Day 30: Hanksville to Bicknell UT: 55 miles with 3200 feet of climbing

Actually, I rode to Loa today. I had planned to ride farther, but too much climbing, too much heat, and an hour or two of bad headwinds slowed me down. When I got to Loa, I found that there was only one place that people can stay: an expensive lodge, and it was full (this being Friday night) so, even if I wanted to pay the price, there was no room available. I had decided to stop because, as a guy who works at a service station there put it:"It is fifty miles, all uphill, to the next place to stay." Since it wasn't practical for me to go on, I rode ten miles back to Bicknell which has two inexpensive motels. I rode about 75 miles today, and climbed about 3500 feet, but I ended up 55 miles from where I started. It was just terrible having to ride the, very nice, stretch between Loa and Bicknell! Not. It was quite nice and my only regret is that I'll have an extra ten miles to ride tomorrow.

I started out, a bit late at 9:15, heading west on UT 24 toward Capitol Reef National Park. I was late mostly because I spent time visiting with the lade who owns Blondies where I ate a good breakfast. She was the one that told me Loa had motels, but, to be fair, it did, until a few years ago. She helped me a lot with my possible routes north from here. Then I got a state map and played routing with Street Atlas for a while before I left. It ain't easy routing through this state!

US 24 was bumpy pretty much the whole way, but otherwise fine riding. It was pretty flat for the first 20 miles or so, with neat views and then it gets hilly and even more spectacular. If you like wind and water eroded rocks, this is paradise! There is a café about 15 miles into this ride and there are services at about the fifty mile mark and then they are pretty regular to Loa.

Huge slabs of rock have been pushed up from the earth and then eroded into fantastic shapes.

UT 24, in Capitol Reef National Park, follows the Fremont river trough some incredible scenery. Thousand foot high rock walls, buttes, and mesa is all kinds of shapes include a butte that looks like the dome of a capitol building and many others that look like reefs.

Fremont River in the Park

Navaho Dome

It was great riding through the park. I had stopped for a break and a snack about 25 mile into the ride. Then I stopped at the Visitors Center which, at 37 miles into the ride, is actually near the western edge of the park. I was tired and hungry by the time I got to the visitors center, but the only 'food' available there comes from a coke machine. I had a coke and visited with some folks I had said hello to in Hanksville, then I headed west. There was one good climb from Hanksville to the park which climbed 300 feet or so at 5%, but heading west from the visitors center meant a 1000 foot of climbing in the next couple of miles. It was hot (95 F) and I had one those gentle tail winds which make climbing really hot, so it wasn't a fun time. After getting to the top of the first part of that climb, there is a road off to a 'panoramic view', which I took.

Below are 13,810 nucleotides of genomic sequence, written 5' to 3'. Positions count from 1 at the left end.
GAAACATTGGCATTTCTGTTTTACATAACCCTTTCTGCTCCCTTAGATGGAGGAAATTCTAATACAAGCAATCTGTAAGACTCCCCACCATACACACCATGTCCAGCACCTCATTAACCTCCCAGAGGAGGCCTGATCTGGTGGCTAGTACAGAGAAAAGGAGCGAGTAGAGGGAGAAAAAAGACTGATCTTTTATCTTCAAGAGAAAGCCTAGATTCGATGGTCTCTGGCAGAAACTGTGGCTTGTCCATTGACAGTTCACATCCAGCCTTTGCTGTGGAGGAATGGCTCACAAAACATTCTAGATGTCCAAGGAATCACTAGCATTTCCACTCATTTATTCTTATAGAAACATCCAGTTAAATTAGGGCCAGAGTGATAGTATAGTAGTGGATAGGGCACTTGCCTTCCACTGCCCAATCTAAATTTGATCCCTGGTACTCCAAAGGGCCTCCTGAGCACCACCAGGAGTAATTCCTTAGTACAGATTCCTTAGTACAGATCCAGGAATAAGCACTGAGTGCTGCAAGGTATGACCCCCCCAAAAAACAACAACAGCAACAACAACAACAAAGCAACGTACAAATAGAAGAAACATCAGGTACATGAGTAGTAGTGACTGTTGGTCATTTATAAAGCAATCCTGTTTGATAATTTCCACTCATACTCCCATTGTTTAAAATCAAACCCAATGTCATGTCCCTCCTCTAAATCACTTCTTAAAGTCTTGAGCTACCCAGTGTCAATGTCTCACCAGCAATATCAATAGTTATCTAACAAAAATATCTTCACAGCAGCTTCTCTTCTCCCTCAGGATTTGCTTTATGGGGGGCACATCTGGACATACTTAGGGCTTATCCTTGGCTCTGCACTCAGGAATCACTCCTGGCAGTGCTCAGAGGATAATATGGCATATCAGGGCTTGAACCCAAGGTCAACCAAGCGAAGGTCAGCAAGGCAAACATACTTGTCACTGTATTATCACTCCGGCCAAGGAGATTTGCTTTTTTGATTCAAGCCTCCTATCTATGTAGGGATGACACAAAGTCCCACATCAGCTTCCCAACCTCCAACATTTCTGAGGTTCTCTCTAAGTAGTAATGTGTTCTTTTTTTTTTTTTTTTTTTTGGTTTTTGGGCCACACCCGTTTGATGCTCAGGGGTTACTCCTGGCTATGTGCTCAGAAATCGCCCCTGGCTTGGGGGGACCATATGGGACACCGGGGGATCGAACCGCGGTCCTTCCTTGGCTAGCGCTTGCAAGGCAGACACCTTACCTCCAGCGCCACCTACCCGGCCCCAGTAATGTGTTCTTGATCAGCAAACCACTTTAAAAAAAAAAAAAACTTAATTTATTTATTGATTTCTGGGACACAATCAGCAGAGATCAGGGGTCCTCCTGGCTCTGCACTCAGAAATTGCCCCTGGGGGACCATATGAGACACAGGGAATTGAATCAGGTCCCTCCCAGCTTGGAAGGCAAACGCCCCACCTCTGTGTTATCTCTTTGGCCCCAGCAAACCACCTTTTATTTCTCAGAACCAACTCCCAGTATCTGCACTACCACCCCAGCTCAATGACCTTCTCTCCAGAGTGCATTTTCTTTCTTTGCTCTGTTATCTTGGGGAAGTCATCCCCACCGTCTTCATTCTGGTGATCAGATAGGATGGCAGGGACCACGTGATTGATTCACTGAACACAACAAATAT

The view, looking back at the park, was great and I visited with a fellow from Alberta who had passed me several time with his large fifth wheel type RV. I told him what fun touring was and how intense the memories were. Then I cranked on down the hilly road, which climbs to about 6500 feet (the visitors center is at 5500) before reaching Torrey. I stopped to eat - it was 2:30 or so - at one of the restaurant before Torrey. When I started riding again, it was into a stiff headwind and the ride through Torrey and for many miles beyond became a real grind: uphill into a 15 to 20 mph wind at five to eight mph. Not fun. I saw my Canadian friend again a restaurant on the other side of Torrey. I pulled over to let him know that this was not the memorable part of touring!

Bicknell, as seen from the west

There was hostel, as part of an RV camp, on the west side of Torrey. I was tempted, but continued cranking on into the wind. Several miles later, when UT 24 turns norhwest on its way to Bicknell, the wind abated. There was also rain visible in the higher hills all around, but only a few drops fell on me. When I got to Bicknell, I stopped for another break and considered whether I should call it a day. It was too soon and the riding conditions had improved, so I continued with my, enjoyable, but otherwise futile, ride. The fellow that suggested this route said it was one of the nicest fifty miles (from Loa through the Park and a ways out the other side) of riding that he knew of. I think that is true, heading east. Heading west means a lot more climbing - several thousand feet more since 24 climbs from 4200 feet to over 7000 feet - and the good possibility of a strong west wind. I did really enjoy Capitol Reefs, but I didn't enjoy riding from there to Bicknell. In fact it was a pretty miserable ride. From Bicknell to Lao, and even more so form Loa to Bicknell was good riding. I suggest, if you are riding this section of UT 24 for pleasure, you do it west to east!

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